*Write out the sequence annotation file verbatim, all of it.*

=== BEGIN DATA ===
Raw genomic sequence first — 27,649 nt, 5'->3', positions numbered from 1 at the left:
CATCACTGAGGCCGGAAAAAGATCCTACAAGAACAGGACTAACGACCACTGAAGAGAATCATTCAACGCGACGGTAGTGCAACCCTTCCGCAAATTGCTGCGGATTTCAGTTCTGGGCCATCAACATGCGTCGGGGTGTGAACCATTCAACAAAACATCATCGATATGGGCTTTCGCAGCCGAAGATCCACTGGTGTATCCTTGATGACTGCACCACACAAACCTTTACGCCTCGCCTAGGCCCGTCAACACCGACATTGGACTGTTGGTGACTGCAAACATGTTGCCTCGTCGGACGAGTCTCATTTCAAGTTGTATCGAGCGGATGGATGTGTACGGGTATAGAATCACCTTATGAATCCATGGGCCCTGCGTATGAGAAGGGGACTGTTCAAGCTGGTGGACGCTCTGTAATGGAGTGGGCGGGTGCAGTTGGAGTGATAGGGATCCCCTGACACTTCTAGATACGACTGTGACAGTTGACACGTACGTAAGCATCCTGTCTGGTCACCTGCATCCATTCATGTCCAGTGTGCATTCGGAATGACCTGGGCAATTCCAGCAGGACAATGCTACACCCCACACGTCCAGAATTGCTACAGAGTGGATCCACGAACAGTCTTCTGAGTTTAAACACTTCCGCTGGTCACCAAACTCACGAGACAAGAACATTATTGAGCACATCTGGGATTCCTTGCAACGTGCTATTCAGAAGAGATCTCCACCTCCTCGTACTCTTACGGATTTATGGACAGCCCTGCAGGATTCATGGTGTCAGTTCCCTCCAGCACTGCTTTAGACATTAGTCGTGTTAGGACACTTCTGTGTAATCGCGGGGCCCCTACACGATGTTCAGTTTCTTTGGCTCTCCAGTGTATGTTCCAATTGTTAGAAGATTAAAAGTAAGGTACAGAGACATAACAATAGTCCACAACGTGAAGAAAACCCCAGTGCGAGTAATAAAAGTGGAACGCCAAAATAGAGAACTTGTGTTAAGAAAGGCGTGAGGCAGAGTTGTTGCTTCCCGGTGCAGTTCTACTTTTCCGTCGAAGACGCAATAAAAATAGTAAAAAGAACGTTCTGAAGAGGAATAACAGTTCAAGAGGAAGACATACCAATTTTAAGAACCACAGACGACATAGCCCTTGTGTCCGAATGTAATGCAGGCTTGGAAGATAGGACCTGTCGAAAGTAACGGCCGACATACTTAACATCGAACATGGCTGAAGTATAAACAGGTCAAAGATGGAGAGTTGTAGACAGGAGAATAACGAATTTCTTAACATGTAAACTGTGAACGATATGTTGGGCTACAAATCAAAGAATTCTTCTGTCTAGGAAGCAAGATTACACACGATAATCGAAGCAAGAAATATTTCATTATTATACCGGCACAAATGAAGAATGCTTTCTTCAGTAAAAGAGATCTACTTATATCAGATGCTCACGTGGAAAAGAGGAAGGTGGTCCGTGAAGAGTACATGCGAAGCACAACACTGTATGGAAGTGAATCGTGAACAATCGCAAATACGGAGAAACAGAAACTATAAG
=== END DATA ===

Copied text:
Raw genomic sequence first — 27,649 nt, 5'->3', positions numbered from 1 at the left:
CATCACTGAGGCCGGAAAAAGATCCTACAAGAACAGGACTAACGACCACTGAAGAGAATCATTCAACGCGACGGTAGTGCAACCCTTCCGCAAATTGCTGCGGATTTCAGTTCTGGGCCATCAACATGCGTCGGGGTGTGAACCATTCAACAAAACATCATCGATATGGGCTTTCGCAGCCGAAGATCCACTGGTGTATCCTTGATGACTGCACCACACAAACCTTTACGCCTCGCCTAGGCCCGTCAACACCGACATTGGACTGTTGGTGACTGCAAACATGTTGCCTCGTCGGACGAGTCTCATTTCAAGTTGTATCGAGCGGATGGATGTGTACGGGTATAGAATCACCTTATGAATCCATGGGCCCTGCGTATGAGAAGGGGACTGTTCAAGCTGGTGGACGCTCTGTAATGGAGTGGGCGGGTGCAGTTGGAGTGATAGGGATCCCCTGACACTTCTAGATACGACTGTGACAGTTGACACGTACGTAAGCATCCTGTCTGGTCACCTGCATCCATTCATGTCCAGTGTGCATTCGGAATGACCTGGGCAATTCCAGCAGGACAATGCTACACCCCACACGTCCAGAATTGCTACAGAGTGGATCCACGAACAGTCTTCTGAGTTTAAACACTTCCGCTGGTCACCAAACTCACGAGACAAGAACATTATTGAGCACATCTGGGATTCCTTGCAACGTGCTATTCAGAAGAGATCTCCACCTCCTCGTACTCTTACGGATTTATGGACAGCCCTGCAGGATTCATGGTGTCAGTTCCCTCCAGCACTGCTTTAGACATTAGTCGTGTTAGGACACTTCTGTGTAATCGCGGGGCCCCTACACGATGTTCAGTTTCTTTGGCTCTCCAGTGTATGTTCCAATTGTTAGAAGATTAAAAGTAAGGTACAGAGACATAACAATAGTCCACAACGTGAAGAAAACCCCAGTGCGAGTAATAAAAGTGGAACGCCAAAATAGAGAACTTGTGTTAAGAAAGGCGTGAGGCAGAGTTGTTGCTTCCCGGTGCAGTTCTACTTTTCCGTCGAAGACGCAATAAAAATAGTAAAAAGAACGTTCTGAAGAGGAATAACAGTTCAAGAGGAAGACATACCAATTTTAAGAACCACAGACGACATAGCCCTTGTGTCCGAATGTAATGCAGGCTTGGAAGATAGGACCTGTCGAAAGTAACGGCCGACATACTTAACATCGAACATGGCTGAAGTATAAACAGGTCAAAGATGGAGAGTTGTAGACAGGAGAATAACGAATTTCTTAACATGTAAACTGTGAACGATATGTTGGGCTACAAATCAAAGAATTCTTCTGTCTAGGAAGCAAGATTACACACGATAATCGAAGCAAGAAATATTTCATTATTATACCGGCACAAATGAAGAATGCTTTCTTCAGTAAAAGAGATCTACTTATATCAGATGCTCACGTGGAAAAGAGGAAGGTGGTCCGTGAAGAGTACATGCGAAGCACAACACTGTATGGAAGTGAATCGTGAACAATCGCAAATACGGAGAAACAGAAACTATAAG